Thematic Divisions in Book 12
1. Exhumations of Bucer and Phagius along with Peter Martyr's Wife2. Pole's Visitation Articles for Kent3. Ten Martyrs Burnt at Canterbury4. The 'Bloody Commission'5. Twenty-two Prisoners from Colchester6. Five Burnt at Smithfield7. Stephen Gratwick and others8. Edmund Allen and other martyrs9. Edmund Allen10. Alice Benden and other martyrs11. Examinations of Matthew Plaise12. Richard Woodman and nine other martyrs13. Ambrose14. Richard Lush15. The Martyrdom of Simon Miller and Elizabeth Cooper16. Rose Allin and nine other Colchester Martyrs17. John Thurston18. George Eagles19. Richard Crashfield20. Fryer and George Eagles' sister21. Joyce Lewes22. Rafe Allerton and others23. Agnes Bongeor and Margaret Thurston24. John Kurde25. John Noyes26. Cicelye Ormes27. Persecution at Lichfield28. Persecution at Chichester29. Thomas Spurdance30. Hallingdale, Sparrow and Gibson31. John Rough and Margaret Mearing32. Cuthbert Simson33. William Nicholl34. Seaman, Carman and Hudson35. Three at Colchester36. A Royal Proclamation37. Roger Holland and other Islington martyrs38. Stephen Cotton and other martyrs39. Scourging of Thomas Hinshaw40. Scourging of John Milles41. Richard Yeoman42. John Alcocke43. Thomas Benbridge44. Four at St Edmondsbury45. Alexander Gouch and Alice Driver46. Three at Bury47. A Poor Woman of Exeter48. The Final Five Martyrs49. John Hunt and Richard White50. John Fetty51. Nicholas Burton52. John Fronton53. Another Martyrdom in Spain54. Baker and Burgate55. Burges and Hoker56. The Scourged: Introduction57. Richard Wilmot and Thomas Fairfax58. Thomas Greene59. Bartlett Greene and Cotton60. Steven Cotton's Letter61. James Harris62. Robert Williams63. Bonner's Beating of Boys64. A Beggar of Salisbury65. Providences: Introduction66. The Miraculously Preserved67. William Living68. Edward Grew69. William Browne70. Elizabeth Young71. Elizabeth Lawson72. Christenmas and Wattes73. John Glover74. Dabney75. Alexander Wimshurst76. Bosom's wife77. Lady Knevet78. John Davis79. Mistress Roberts80. Anne Lacy81. Crosman's wife82. Congregation at Stoke in Suffolk83. Congregation of London84. Englishmen at Calais85. Edward Benet86. Jeffrey Hurst87. William Wood88. Simon Grinaeus89. The Duchess of Suffolk90. Thomas Horton 91. Thomas Sprat92. John Cornet93. Thomas Bryce94. Gertrude Crockhey95. William Mauldon96. Robert Horneby97. Mistress Sandes98. Thomas Rose99. Troubles of Sandes100. Complaint against the Ipswich Gospellers101. Tome 6 Life and Preservation of the Lady Elizabeth102. The Unprosperous Queen Mary103. Punishments of Persecutors104. Foreign Examples105. A Letter to Henry II of France106. The Death of Henry II and others107. Justice Nine-Holes108. John Whiteman109. Admonition to the Reader110. Hales' Oration111. The Westminster Conference112. Appendix notes113. Ridley's Treatise114. Back to the Appendix notes115. Thomas Hitton116. John Melvyn's Letter117. Alcocke's Epistles118. Cautions to the Reader119. Those Burnt at Bristol: extra material120. Priest's Wife of Exeter121. Snel122. Laremouth123. William Hunter's Letter124. Doctor Story125. The French Massacre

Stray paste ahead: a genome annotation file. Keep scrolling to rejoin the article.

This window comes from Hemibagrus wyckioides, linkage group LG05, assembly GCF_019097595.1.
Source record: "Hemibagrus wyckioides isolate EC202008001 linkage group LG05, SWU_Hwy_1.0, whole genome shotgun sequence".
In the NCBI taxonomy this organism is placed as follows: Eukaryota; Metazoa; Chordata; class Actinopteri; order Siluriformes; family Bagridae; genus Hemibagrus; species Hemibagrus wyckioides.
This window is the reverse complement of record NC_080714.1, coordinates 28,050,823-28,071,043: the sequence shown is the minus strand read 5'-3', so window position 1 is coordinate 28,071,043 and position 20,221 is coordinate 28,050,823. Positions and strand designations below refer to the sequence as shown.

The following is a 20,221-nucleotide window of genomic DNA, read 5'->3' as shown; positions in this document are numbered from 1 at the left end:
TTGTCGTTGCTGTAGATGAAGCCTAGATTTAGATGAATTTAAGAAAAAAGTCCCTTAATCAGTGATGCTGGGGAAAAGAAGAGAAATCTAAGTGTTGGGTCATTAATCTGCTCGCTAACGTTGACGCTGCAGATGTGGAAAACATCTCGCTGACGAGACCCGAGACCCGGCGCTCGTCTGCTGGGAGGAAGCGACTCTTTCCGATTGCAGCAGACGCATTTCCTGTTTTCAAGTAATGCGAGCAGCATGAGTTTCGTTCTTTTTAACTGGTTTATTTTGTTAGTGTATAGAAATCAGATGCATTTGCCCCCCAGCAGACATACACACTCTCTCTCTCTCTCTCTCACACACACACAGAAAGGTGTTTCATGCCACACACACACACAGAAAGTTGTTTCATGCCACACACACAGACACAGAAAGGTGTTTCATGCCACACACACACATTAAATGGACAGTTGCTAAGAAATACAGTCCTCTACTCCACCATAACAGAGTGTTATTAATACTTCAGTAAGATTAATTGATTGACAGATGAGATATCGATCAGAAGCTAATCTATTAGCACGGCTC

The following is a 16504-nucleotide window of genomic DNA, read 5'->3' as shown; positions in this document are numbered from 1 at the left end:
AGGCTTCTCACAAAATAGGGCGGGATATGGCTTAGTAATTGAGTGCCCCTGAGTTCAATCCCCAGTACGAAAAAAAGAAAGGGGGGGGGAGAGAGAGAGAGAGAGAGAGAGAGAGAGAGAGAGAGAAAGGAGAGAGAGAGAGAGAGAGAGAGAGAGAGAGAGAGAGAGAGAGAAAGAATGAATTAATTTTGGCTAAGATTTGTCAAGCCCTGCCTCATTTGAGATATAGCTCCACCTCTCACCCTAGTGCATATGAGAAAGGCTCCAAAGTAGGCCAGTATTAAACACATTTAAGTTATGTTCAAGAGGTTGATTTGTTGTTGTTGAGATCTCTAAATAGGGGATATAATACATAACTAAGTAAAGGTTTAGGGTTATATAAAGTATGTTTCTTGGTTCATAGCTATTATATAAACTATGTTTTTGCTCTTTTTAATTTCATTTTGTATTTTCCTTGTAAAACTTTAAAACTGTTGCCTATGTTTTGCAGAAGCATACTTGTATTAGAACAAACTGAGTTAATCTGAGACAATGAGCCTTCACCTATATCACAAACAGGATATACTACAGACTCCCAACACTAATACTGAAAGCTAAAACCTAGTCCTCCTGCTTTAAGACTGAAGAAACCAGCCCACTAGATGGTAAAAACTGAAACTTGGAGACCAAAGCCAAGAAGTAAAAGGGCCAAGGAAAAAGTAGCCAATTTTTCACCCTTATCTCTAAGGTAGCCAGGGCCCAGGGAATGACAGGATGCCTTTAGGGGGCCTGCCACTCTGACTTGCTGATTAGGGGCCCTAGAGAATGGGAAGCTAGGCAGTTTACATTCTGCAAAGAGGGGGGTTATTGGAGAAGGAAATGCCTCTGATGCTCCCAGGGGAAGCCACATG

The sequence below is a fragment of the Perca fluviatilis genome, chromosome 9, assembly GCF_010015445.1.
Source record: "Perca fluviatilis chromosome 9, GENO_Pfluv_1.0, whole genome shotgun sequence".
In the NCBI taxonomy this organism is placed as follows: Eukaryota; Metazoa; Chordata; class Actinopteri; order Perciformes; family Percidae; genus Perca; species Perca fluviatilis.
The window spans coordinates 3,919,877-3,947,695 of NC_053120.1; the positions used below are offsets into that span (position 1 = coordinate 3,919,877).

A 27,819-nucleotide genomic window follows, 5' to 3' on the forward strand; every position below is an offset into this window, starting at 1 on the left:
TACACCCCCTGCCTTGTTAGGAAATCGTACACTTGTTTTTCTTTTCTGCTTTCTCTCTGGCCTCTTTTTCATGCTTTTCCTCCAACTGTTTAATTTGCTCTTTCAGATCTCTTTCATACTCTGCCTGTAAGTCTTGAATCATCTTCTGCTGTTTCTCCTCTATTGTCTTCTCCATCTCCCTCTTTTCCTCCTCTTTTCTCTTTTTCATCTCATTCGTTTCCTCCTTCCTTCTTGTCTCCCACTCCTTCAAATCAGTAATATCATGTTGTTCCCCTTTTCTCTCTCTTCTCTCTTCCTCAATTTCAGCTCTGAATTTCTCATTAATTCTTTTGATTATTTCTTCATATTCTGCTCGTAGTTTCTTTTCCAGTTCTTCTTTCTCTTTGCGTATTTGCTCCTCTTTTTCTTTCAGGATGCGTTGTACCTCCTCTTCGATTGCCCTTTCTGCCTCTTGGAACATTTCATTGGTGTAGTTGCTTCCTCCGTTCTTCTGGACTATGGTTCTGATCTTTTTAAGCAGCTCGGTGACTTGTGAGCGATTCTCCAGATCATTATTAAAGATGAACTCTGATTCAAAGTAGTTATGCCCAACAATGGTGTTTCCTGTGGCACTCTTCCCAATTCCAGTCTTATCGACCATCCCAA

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2153 [2130]

Queene Mary. A treatise of M. Nich. Ridley agaynst worshipping of Images.
¶ Probations out of the Fathers, Councels, and histories.

FIrst it is manifest, that in the primitiue church images were not commonly vsed in Churches, Oratories, and places of assembly for religion: but they were generally detested and abhorred, in so much, that the want of imagerie was objected to the christians for a crime.